"How are you different?" is a key question that you should ask of any consultant that is trying to get you to do business with them. A good consultant should be able to compare and contrast the tools they offer, the courses they present, or the type of advice they give against similar offerings on the market. Most importantly, a good consultant should be able to directly show you how working them will save you time and money -- more time and money than you are going to invest in obtaining their services. It is your responsibility to ask these types of questions, just as it is the consultant's responsibility to be able to effectively answer them.
Consulting services should carry a 100% guarantee. If you don't get the amount of value you expect from a consulting transaction, then that consultant should either work with you for free until you feel you have obtained that value, or they should be willing to give you your money back - it's that simple. As one form of adding value, your consultant should be willing to offer you free advice after the sale to some extent - in other words, they should not try to nickel and dime you for every billable hour . If they promise you outrageous outcomes, then you should hold them to delivering on those outcomes.
How much should a consultant cost? The short answer is "It depends on how much value they can provide." In general, consulting fees range between $75 and $150 per hour. I honestly believe however that there are way too many consultants out there who charge fees that are on the high end of this spectrum even though in a comparative sense, they have no business doing so. The best consultants offer a sliding scale for their fees based on (1) the size of the organization, (2) the size of the group directly receiving the services, and (3) the quality and breadth of the services themselves. For example, what type of handouts (take aways) will your consultant give you? Will you simply get a sketchy set of powerpoint slides or will you get a workbook of tools? Will you get post-transaction advice for free (up to a point), or will you have to continue to pay by the hour? Are you getting a collection of concepts that can be obtained over the Internet or from a book purchase, or are you getting specific 'how to' tools and cutting edge / best practice examples?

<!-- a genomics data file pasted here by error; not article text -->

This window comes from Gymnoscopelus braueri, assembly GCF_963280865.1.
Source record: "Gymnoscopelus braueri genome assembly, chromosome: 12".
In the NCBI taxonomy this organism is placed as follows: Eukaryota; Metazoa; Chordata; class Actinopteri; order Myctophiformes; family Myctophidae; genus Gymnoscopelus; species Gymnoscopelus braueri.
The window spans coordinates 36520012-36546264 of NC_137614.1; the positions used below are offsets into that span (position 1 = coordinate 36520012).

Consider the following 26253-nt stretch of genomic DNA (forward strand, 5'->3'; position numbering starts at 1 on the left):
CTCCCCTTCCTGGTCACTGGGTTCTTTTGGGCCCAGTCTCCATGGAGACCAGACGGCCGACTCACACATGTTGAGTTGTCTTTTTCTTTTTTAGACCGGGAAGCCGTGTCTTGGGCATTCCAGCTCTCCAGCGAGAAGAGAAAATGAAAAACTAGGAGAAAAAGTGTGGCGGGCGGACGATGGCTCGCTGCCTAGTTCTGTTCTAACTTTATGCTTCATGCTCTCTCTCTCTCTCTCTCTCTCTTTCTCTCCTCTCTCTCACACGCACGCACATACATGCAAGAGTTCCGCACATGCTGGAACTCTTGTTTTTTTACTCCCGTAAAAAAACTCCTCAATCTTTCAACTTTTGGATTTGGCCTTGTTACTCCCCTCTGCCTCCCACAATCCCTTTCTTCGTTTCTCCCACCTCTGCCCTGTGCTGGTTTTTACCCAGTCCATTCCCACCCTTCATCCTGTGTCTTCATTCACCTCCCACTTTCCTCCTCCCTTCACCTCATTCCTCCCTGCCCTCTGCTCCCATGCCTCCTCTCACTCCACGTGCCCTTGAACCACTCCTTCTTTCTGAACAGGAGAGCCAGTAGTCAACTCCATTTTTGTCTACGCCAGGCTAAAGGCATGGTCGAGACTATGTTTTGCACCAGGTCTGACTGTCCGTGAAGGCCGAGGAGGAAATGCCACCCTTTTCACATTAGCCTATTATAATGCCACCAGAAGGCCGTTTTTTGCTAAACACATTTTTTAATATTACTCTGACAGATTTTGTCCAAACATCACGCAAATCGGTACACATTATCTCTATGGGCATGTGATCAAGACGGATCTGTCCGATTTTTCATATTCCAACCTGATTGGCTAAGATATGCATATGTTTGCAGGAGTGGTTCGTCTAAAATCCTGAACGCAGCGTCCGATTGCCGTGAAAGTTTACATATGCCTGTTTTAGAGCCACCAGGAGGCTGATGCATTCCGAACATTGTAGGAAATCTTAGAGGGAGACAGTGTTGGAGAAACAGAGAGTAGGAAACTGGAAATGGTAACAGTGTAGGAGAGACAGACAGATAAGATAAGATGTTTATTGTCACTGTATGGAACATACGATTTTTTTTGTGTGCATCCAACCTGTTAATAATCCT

If you want to get more out of the consulting dollars you spend and increase the likelihood that your improvement efforts will be successful, take the time to ask me some questions (my opinions are essentially free) by sending me an e-mail and we can take it from there. I want to make a significant difference in any organization that I work with, and most of all, I want to be a different kind of consultant.
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“The only thing I know is that I do not know it all.” -- Socrates